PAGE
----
Female athletes are two to eight more times likely to injure their ACL than males, however utilising one graft repair treatment method in females may be more beneficial than another, according to researchers presenting their work at the American Orthopaedic Society for Sports Medicine’s (AOSSM) Annual Meeting in San Diego.
Young females have been shown in previous literature to have a higher risk for graft failure with very little known about why this occurs.
“Our study compared clinical outcomes in young females who had ACL reconstruction using bone-patellar tendon-bone (BTB) and quadrupled hamstring (HS) autografts. Higher rates of re-tears in our patients were seen in our youngest patients using HS autografts,” said senior author, Kevin Freedman, from the Rothman Institute in Philadelphia.
Freedman and his colleagues reviewed 256 female patients between the ages of 15-25 who underwent primary ACL reconstruction using either the BTB or HS autograft between January 2012 and May 2015. Patients with a prior history of ACL injury to either knee were excluded. The results illustrated that graft re-tear occurred in 6.9 per cent of BTB patients and 13.6 per cent of HS patients. Contralateral ACL tear occurred in 7.4 per cent of BTB patients and 6.2 per cent of HS patients. When researchers broke down the graft tears by age, those in the 15-20-year-old group had a significantly lower rate of re-tear with 6.4 per cent in the BTB compared to 17.5 per cent in the HS group. This same difference was not observed in older females in the 20-25 age group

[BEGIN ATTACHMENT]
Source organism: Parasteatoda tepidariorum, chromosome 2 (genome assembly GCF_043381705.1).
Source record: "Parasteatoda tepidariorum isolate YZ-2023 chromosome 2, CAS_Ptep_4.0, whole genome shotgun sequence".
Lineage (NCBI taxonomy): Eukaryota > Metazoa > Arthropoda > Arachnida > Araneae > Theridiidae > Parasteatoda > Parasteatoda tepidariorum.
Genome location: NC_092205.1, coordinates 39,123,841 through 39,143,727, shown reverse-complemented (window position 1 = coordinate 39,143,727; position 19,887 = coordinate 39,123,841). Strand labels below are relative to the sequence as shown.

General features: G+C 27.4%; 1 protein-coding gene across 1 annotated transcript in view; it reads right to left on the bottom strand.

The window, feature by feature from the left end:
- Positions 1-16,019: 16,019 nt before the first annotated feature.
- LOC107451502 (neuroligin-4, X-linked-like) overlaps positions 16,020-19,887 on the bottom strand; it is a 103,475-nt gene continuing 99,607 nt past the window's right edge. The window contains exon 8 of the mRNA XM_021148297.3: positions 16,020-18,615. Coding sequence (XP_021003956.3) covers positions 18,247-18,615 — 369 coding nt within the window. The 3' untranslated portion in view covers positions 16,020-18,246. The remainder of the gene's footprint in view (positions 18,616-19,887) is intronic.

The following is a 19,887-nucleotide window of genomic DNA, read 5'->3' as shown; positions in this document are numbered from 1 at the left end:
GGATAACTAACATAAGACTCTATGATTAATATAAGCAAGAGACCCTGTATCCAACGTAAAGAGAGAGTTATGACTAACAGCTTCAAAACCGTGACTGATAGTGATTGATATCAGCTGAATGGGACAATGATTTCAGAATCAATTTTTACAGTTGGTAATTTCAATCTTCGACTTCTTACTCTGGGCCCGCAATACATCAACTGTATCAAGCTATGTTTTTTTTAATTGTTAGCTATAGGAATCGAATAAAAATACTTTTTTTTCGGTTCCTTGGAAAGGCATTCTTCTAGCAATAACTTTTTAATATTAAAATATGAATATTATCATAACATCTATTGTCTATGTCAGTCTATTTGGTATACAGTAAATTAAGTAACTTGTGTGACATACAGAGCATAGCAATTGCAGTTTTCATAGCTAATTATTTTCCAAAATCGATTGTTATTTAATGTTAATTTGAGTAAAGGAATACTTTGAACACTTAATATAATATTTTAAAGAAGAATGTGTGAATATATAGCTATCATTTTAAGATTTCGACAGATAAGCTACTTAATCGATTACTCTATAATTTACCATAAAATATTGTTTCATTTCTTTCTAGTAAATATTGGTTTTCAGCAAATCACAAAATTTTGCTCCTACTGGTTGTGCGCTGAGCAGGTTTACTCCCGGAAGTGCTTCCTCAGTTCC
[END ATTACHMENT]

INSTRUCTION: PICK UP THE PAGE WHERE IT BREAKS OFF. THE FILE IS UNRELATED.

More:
“More research needs to be performed to better understand female ACL injury and what the best methods for repair are in our youngest patients who are at highest risk of re-injury. We hope that our research will add to the literature and treatment prospects for this complex problem,” said Freedman.